This SharePoint 2013 TIP presents a method for obtaining unique user counts quickly and easily and for free. This method uses existing IIS features and relies upon the capabilities of Microsoft's Log Parser 2.2, which is available free. It involves just two small files: a batch file you execute in a command window and a configuration file containing the SQL. Running it generates three CSV files: the first two are interim data files; the third one is the one you want: it contains a listing of dates and unique users per date. Once the script completes it also writes to the console the total unique users found over all log files analyzed. I run this script on a monthly basis to update unique user metrics. I've also used it to analyze unique users for an entire years's worth of log files - no need to change any configuration when running the analysis on a month's log files or a year's worth: just drop the two files into the folder containing all the log files and execute. What is provided here are the basics to help you get started. OOTB, you can start capturing these metrics right away using the method presented here. Once you get up to speed, you can customize to many other applications.
- Assumptions: The following are some basic assumptions to keep in mind when engaging this method:
- Windows Server 2012
- IIS 8.0
- W3C Log File Format
- One loge file per (IIS) site
- Daily Schedule
- Two WFEs (NLB)
- Default log file naming
- IIS Advanced Logging extension not installed.
- Windows NLB
- Crawl service account: spContent
- Farm service account: spFarm
- SharePoint setup user administrator account: spAdmin
- Log files end in ".log".
- File Naming: By default, from my experience, for standard Windows Server 2012 installations of IIS 8, the log file naming will have the format: u_exYYMMDD.log. It will have this format for all servers. Thus, you cannot dump them all into a single folder without performing some renaming ahead of time. I append the WFE number to the files. For example, log files coming from the first WFE in one of my farms will be renamed like so: u_exYYMMDD_WFE1.log. The highlighted part is the part added. Check your own log files to see how they are produced: if they follow the same approach to naming as shown here then great: you don't need to customize the script. Otherwise, you'll need review the script and make appropriate changes to the SUBSTR methods consistent with your file naming approach.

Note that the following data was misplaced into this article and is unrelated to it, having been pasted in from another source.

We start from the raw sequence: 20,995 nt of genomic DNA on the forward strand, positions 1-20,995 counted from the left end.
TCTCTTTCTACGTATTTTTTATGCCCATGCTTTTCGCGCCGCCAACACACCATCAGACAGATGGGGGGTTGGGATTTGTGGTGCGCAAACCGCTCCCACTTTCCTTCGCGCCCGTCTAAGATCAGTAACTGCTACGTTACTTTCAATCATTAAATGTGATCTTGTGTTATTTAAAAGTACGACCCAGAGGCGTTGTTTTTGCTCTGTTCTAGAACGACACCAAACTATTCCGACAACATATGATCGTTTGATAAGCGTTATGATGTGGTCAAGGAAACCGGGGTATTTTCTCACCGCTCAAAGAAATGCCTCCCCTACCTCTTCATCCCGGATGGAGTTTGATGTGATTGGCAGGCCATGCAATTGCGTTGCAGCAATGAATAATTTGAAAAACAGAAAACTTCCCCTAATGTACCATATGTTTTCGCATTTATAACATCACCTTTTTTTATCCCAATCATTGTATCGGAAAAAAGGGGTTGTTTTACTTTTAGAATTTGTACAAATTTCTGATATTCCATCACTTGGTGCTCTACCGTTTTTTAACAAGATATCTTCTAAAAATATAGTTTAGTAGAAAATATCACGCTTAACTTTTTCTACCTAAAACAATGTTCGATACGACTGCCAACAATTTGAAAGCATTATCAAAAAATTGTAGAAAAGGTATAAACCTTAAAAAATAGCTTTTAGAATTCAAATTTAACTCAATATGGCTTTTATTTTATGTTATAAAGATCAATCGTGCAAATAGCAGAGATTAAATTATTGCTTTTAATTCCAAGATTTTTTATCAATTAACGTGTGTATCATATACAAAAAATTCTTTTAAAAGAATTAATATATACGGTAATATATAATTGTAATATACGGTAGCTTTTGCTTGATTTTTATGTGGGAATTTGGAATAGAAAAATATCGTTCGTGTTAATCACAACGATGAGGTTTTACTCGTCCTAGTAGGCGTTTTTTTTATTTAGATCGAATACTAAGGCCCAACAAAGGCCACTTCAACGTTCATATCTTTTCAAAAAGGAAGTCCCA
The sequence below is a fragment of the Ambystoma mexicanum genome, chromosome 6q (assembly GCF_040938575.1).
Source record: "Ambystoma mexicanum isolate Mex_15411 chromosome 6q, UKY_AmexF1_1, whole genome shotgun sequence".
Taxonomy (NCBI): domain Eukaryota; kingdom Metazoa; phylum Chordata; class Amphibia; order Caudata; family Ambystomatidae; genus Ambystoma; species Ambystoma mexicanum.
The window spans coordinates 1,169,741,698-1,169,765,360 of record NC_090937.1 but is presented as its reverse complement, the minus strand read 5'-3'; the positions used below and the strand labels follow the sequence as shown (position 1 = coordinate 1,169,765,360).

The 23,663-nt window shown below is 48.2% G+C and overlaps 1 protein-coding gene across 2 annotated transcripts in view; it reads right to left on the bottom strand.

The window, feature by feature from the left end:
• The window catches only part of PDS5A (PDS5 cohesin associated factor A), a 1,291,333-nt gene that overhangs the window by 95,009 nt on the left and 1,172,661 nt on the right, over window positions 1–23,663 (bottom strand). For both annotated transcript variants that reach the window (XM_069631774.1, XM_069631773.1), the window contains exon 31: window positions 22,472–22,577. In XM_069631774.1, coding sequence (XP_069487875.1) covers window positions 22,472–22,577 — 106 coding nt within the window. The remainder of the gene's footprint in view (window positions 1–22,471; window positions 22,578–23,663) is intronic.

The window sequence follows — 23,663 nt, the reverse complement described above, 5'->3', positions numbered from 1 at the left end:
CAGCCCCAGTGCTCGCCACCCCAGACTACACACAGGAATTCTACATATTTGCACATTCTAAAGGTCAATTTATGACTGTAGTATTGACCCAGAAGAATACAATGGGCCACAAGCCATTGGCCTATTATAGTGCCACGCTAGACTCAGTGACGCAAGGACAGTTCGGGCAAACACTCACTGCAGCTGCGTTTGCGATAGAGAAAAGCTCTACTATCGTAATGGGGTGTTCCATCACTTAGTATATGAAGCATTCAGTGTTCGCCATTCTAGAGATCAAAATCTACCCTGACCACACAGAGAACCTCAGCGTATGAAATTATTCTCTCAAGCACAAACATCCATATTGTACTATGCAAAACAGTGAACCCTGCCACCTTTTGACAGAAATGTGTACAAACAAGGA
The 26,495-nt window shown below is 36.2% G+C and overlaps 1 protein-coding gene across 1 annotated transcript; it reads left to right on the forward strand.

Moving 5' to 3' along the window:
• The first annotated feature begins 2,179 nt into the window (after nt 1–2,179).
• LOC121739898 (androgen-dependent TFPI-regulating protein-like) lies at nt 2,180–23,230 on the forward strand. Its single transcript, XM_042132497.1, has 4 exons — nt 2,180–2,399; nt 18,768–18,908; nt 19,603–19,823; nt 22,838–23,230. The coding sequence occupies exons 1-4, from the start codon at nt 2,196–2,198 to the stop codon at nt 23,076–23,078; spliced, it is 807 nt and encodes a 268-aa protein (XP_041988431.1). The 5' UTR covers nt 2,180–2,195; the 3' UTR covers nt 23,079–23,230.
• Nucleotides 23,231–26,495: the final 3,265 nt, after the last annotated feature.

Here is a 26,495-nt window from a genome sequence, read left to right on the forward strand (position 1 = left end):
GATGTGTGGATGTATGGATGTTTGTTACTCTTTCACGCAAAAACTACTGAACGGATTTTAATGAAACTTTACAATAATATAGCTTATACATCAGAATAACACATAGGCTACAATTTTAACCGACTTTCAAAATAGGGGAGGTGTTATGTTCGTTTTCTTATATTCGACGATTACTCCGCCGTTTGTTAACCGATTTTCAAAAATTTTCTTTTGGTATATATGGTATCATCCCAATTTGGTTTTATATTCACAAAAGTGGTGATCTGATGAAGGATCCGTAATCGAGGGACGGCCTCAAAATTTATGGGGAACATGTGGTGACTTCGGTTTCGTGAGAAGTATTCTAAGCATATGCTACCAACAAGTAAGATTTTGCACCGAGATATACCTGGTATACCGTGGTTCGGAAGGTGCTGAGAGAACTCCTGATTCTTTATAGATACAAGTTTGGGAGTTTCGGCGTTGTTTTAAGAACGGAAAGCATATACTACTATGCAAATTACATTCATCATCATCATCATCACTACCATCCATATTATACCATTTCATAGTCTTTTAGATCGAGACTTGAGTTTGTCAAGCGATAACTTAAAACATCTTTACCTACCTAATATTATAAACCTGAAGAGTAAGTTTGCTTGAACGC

- File Consolidation: You will need to copy all IIS log files from all WFEs into a single folder, renaming them slightly so as differentiate log files among the servers. You may have 2, 5, 10 or more log files for each given day.
- Running the script: if your file naming is the same as noted above, just drop the two files into the folder containing your consolidated log files and then execute. When running Log Parser script from the command line, it runs amazingly fast. I have been able to analyze many GB of log files within 10 seconds or less.
- Customizing: you'll note, when you open up and review the load file, that I filter out farm service accounts and other obviously unhelpful entries (e.g., 401, NULL). These WHERE statements you'll need to customize to your farm.
logparser -i:IISW3C file:guuLoad.txt -o:CSV -q >guuOutStep1.csv
logparser -i:CSV -o:CSV "select UserName,Date from guuOutStep1.csv group by UserName,Date" -q>guuOutStep2.csv
logparser -i:CSV -o:CSV "select Date, count(*) as users from guuOutStep2.csv group by Date order by Date" -q>guuOutStep3.csv
logparser -i:CSV "select COUNT(DISTINCT UserName) AS Total-Unique-Users-for-this-Month from guuOutStep2.csv"
SELECT REPLACE_STR(TO_LOWERCASE(REPLACE_STR(cs-username, '0#.w|', '')),'DOMAIN\\','') as UserName,
SUBSTR(EXTRACT_FILENAME(LogFilename),4,2))) AS Date
- Microsoft Log Parser 2.2
- IIS Advanced Logging Extension
- how to remove special characters in a particular column
- REPLACE (Transact-SQL)
- CASE (Transact-SQL)
- CONTAINS (Transact-SQL)
- How to join multiple select statements in SQL
- COUNT (Transact-SQL)
- += (String Concatenation) (Transact-SQL)
- Standard Date and Time Format Strings
- Quick Analytics from SharePoint (kind of...)
- Claims-based naming: For my farms, I find that usernames captured in the IIS logs include both standard (e.g., DOMAIN\First.Last) and claims-based (e.g., 0#.w|DOMAIN\First.Last) versions. Therefore, I filter for both versions.
- Case sensitivity in WHERE clauses: I also find that the standard version is upper-case, while the claims-based version is lower-case. Since the WHERE statements are case sensitive, I've had to account for this in the SELECT statement using the TO_LOWERCASE method.
- Different syntax for common TSQL terms: Log Parser 2.2 implements a syntax that is very similar to TSQL, but not quite. There are some odd but understandable variations, such as REPLACE_STR for the TSQL REPLACE method; or STRCAT for the TSQL simple "+" method.
- Inadequately defined help file: When searching through the Log Parser 2.2 help file, you'll find that not everything is adequately described. For example, if you search for the term CONCATENATE, so as to find out what the concatenation syntax is, you'll find nothing. This doesn't mean that the appropriate syntax hasn't been implemented. It's just that the term CONCATENATE has not been included on the page that presents the Log Parser syntax for concatenation, which is STRCAT. In this case, I found the desired syntax for concatenation by performing searches on related terms, such as STRING, and then carefully reviewing the results. It took awhile, but I eventually found the syntax I was looking for. Be sure to perform multiple searches within the Log Parser 2.2 help file (it's a CHM file) when searching for the necessary term.